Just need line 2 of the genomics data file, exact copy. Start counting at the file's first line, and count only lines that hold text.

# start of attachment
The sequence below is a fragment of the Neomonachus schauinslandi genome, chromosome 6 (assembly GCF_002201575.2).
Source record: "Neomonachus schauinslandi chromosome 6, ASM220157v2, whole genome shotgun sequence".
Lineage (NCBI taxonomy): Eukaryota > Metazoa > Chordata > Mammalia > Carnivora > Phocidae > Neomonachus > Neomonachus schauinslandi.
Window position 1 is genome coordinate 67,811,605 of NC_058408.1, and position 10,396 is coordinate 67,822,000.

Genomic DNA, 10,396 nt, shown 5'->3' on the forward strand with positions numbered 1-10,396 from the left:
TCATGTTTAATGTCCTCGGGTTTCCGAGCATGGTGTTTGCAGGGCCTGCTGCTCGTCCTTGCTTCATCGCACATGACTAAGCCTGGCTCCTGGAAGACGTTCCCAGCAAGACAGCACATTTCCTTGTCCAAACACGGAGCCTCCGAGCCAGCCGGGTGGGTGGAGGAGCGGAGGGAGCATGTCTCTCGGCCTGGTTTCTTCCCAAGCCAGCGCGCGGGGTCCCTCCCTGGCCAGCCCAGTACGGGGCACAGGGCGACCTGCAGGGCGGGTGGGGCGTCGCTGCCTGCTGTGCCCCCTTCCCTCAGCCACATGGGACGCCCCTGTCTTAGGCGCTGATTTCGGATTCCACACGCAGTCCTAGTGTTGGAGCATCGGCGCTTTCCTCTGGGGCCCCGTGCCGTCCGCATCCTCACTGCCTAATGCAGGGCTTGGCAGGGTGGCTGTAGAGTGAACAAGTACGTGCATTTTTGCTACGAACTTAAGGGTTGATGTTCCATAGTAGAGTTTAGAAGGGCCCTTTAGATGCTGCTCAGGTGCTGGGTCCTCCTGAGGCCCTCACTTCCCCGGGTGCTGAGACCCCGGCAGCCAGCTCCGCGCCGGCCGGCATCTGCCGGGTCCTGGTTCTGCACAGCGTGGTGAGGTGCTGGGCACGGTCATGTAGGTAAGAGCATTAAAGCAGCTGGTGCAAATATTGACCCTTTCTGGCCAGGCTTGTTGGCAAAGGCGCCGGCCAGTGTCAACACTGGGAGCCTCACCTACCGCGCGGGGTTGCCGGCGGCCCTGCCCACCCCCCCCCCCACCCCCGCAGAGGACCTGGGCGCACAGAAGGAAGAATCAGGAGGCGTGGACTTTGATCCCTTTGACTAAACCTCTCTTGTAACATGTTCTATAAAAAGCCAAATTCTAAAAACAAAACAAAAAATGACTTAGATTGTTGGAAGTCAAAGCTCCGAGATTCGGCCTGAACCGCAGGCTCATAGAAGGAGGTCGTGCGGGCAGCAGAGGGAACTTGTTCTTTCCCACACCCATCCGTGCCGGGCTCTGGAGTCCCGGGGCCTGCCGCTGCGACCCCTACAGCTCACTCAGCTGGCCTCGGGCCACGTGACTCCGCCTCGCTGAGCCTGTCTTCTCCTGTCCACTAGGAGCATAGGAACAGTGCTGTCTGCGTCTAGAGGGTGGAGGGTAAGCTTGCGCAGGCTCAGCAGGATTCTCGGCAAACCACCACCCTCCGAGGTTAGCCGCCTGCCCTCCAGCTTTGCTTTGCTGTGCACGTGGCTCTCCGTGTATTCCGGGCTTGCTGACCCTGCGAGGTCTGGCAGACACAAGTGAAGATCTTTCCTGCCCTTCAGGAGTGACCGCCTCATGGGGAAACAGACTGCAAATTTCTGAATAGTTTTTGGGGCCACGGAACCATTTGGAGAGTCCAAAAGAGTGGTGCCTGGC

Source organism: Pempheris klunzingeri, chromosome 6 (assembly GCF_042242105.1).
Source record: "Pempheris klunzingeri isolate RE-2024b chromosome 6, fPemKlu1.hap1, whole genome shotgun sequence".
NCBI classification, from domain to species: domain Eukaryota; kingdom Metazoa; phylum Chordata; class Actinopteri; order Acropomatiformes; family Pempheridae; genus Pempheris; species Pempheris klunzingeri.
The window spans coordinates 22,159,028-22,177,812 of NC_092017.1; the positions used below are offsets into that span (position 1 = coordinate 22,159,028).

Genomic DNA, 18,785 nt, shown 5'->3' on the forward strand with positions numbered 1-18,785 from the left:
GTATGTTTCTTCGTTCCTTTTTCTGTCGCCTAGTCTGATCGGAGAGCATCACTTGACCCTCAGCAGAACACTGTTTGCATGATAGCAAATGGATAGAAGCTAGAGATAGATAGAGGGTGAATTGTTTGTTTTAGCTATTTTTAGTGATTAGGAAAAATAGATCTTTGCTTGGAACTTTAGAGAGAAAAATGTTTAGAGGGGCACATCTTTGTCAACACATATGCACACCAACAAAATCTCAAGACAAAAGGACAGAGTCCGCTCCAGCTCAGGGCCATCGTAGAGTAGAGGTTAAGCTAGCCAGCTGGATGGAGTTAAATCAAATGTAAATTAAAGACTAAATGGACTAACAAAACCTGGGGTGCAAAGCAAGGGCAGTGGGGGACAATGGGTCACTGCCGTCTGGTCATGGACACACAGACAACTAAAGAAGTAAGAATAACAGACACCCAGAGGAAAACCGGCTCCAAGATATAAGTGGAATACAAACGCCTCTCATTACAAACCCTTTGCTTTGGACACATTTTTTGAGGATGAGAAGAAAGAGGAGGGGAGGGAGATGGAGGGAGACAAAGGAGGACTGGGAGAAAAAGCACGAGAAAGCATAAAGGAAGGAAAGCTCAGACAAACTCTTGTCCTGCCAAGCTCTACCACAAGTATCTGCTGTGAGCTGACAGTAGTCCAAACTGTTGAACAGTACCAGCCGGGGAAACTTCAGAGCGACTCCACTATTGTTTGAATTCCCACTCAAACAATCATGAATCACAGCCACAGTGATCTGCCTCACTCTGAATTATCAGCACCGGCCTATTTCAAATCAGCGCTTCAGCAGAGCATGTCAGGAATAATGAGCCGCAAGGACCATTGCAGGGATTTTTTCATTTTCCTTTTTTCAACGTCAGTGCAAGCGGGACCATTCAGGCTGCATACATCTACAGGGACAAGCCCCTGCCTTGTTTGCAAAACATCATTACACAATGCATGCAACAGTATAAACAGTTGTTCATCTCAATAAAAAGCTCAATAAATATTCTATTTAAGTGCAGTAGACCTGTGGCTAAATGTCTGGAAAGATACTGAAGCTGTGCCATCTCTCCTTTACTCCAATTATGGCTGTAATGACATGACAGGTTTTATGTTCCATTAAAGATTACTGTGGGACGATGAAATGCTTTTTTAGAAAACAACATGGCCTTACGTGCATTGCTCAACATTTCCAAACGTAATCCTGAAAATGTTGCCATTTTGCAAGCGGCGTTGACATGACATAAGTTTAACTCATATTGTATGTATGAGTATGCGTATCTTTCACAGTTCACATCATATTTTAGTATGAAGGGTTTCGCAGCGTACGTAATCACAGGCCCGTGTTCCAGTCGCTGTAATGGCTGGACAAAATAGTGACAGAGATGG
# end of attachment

Source record: "Neomonachus schauinslandi chromosome 6, ASM220157v2, whole genome shotgun sequence".